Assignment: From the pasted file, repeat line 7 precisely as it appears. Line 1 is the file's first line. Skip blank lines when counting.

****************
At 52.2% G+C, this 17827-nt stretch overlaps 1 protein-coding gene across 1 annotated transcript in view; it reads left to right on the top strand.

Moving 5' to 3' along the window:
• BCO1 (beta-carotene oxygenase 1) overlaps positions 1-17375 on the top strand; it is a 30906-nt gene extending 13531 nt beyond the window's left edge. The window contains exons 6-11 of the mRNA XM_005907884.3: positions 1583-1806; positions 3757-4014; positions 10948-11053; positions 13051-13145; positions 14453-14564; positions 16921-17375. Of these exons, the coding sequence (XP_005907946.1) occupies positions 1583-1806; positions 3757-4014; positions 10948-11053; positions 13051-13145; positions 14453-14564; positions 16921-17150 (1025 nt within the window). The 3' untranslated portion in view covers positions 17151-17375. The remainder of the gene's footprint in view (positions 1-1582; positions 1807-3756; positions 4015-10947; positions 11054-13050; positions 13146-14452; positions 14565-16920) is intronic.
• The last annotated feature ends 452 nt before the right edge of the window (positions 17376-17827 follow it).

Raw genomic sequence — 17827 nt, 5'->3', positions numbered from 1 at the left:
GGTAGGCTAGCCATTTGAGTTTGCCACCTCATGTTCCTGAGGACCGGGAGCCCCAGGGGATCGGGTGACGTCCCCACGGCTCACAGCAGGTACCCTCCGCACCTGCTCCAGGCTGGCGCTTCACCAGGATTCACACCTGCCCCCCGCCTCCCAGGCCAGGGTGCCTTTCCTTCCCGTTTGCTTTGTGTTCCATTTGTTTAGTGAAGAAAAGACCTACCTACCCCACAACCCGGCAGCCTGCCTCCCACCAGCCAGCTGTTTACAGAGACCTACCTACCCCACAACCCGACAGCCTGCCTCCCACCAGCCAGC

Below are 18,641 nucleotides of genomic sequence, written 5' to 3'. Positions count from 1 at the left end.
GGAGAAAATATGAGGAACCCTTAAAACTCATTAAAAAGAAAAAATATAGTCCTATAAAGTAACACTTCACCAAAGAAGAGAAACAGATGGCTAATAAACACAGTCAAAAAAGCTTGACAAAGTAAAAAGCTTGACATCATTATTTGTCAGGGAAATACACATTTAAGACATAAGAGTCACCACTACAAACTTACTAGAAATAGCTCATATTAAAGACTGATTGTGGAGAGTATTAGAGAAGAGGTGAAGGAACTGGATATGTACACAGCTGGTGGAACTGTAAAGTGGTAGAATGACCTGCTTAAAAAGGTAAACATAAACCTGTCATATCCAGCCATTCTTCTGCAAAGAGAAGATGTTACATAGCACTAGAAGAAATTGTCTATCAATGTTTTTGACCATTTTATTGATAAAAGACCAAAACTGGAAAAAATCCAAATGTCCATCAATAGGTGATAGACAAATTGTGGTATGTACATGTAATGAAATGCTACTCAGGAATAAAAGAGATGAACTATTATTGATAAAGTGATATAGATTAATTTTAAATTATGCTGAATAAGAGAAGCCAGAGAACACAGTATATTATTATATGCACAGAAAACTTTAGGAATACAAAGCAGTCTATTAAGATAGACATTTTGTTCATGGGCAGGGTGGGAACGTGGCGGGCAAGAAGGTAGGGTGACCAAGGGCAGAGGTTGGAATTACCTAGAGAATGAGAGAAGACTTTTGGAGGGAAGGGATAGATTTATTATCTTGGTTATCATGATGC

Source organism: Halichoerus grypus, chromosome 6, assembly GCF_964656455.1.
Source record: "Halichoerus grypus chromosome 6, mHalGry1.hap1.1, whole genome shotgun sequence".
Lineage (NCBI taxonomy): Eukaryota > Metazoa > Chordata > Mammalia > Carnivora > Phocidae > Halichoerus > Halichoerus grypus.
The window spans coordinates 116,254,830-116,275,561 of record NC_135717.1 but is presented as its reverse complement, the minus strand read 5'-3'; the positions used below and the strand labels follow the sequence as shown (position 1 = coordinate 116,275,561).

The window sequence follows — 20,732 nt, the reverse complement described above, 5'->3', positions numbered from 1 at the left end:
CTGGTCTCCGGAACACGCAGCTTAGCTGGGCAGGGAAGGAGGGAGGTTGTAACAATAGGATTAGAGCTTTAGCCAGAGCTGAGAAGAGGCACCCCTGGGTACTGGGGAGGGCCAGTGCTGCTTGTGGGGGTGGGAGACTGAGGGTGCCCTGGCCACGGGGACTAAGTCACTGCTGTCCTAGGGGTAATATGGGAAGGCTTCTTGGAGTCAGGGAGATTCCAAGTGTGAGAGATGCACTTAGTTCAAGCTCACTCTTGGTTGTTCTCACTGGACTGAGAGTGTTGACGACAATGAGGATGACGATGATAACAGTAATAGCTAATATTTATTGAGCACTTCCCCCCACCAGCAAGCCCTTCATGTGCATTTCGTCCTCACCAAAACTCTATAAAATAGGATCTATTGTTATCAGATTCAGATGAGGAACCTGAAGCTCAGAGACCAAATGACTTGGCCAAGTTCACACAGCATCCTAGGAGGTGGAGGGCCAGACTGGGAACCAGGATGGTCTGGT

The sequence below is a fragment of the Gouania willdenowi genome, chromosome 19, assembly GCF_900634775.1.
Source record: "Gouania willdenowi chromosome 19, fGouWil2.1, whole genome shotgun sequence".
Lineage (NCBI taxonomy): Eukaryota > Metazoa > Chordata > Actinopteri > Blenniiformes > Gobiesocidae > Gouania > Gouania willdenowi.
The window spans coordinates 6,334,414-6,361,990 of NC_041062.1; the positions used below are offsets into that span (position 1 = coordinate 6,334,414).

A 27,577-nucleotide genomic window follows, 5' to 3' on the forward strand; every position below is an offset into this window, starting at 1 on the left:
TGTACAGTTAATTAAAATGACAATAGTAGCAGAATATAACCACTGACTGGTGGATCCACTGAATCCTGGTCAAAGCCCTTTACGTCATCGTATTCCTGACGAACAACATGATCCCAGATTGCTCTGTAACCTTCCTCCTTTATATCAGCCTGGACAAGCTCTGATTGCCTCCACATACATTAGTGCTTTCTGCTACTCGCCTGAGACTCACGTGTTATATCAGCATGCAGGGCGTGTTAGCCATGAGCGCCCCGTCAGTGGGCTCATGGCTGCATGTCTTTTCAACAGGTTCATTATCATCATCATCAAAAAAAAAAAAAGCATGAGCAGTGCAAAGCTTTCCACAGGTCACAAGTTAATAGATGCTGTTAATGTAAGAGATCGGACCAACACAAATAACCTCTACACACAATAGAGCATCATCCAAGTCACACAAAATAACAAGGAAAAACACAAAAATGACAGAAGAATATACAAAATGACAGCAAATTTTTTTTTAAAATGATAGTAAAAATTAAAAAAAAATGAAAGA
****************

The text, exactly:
Below are 18,641 nucleotides of genomic sequence, written 5' to 3'. Positions count from 1 at the left end.